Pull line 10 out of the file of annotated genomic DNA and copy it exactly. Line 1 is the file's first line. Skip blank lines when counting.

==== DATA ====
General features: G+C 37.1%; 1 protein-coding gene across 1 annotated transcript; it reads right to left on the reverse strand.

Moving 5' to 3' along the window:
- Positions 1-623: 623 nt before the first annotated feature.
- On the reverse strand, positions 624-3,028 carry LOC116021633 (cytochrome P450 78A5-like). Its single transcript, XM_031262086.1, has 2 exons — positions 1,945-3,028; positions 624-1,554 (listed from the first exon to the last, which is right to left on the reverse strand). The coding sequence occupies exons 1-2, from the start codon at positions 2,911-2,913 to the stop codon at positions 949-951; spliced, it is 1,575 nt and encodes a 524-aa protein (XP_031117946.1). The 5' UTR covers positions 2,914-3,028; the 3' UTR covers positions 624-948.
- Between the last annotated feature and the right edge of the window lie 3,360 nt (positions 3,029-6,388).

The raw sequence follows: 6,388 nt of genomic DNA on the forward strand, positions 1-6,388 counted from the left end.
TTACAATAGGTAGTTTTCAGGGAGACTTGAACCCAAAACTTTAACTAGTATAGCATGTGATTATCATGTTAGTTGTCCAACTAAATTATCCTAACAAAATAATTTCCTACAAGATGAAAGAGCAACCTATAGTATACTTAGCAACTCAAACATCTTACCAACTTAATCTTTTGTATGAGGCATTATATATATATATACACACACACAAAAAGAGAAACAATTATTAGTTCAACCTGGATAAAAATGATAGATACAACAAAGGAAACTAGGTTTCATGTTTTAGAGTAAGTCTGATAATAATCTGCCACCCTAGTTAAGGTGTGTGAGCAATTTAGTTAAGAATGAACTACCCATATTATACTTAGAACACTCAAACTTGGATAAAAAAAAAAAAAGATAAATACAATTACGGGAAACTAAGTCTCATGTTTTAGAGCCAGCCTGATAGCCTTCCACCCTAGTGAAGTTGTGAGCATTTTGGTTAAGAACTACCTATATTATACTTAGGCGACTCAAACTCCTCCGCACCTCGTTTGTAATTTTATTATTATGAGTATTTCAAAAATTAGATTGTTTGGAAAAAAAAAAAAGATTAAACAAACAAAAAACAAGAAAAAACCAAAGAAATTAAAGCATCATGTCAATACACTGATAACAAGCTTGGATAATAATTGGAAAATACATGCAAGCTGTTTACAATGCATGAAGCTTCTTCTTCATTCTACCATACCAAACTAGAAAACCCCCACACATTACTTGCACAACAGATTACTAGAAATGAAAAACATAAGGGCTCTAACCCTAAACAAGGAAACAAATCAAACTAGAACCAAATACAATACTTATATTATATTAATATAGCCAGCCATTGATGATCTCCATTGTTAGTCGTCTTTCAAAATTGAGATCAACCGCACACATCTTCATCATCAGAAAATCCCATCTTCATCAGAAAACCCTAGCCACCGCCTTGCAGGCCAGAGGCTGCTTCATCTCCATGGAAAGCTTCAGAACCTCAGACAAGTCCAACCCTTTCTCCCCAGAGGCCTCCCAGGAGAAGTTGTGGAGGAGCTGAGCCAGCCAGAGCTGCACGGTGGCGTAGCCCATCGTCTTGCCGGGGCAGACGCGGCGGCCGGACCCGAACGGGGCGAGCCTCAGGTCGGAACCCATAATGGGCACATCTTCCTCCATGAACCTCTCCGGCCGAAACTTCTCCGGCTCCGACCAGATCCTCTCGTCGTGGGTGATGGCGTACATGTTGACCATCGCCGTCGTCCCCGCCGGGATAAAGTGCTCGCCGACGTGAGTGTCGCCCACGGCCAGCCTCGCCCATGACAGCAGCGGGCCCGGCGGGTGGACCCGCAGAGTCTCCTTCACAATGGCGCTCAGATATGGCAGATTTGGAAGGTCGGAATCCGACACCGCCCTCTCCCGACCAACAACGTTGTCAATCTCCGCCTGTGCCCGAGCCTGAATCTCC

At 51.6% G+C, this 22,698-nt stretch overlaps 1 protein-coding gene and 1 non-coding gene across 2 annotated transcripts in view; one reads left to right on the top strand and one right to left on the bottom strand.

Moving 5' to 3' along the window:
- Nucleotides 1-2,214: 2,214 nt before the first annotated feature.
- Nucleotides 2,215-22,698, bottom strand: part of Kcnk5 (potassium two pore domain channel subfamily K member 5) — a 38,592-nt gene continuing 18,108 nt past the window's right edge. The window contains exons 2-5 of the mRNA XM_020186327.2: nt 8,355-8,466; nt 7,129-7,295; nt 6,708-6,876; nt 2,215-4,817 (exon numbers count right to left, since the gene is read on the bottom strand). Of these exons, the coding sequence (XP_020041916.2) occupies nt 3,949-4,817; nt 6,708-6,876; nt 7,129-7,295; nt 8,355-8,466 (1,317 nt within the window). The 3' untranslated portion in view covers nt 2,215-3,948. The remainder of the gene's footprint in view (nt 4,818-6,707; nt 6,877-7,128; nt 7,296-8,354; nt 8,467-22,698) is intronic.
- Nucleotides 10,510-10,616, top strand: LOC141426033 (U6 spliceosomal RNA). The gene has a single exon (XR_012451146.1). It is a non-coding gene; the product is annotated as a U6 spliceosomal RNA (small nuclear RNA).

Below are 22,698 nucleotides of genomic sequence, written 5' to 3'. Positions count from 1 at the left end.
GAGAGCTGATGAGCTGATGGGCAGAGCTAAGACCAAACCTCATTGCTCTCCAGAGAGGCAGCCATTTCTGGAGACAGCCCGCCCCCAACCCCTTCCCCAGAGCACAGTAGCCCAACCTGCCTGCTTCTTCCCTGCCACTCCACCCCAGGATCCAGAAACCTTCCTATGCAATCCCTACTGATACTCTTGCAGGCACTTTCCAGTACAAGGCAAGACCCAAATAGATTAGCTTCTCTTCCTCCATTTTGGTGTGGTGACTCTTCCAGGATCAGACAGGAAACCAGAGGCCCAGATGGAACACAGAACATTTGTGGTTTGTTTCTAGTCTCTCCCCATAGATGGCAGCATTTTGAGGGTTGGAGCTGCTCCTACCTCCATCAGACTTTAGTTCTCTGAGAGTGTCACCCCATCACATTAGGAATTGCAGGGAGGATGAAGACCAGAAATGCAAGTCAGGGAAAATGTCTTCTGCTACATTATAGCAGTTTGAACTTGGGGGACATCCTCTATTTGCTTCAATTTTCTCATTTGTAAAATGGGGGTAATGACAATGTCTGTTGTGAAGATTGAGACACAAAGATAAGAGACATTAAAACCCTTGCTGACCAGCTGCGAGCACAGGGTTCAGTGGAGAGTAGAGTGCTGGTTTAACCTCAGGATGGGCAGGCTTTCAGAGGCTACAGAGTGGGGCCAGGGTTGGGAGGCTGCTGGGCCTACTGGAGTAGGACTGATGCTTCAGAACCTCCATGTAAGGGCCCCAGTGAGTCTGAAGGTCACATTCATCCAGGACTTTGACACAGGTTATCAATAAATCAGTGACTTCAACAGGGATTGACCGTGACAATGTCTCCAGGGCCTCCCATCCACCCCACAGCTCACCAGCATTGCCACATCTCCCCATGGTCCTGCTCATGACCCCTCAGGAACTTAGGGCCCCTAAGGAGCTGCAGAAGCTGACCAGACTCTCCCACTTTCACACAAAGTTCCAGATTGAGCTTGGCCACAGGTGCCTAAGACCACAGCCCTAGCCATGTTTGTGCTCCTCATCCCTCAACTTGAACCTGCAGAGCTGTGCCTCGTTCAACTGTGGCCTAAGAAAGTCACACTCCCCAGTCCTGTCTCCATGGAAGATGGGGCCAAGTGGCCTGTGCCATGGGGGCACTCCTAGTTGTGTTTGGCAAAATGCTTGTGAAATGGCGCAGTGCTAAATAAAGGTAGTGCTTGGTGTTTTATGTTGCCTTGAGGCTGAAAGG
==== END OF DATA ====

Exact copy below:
- Nucleotides 1-2,214: 2,214 nt before the first annotated feature.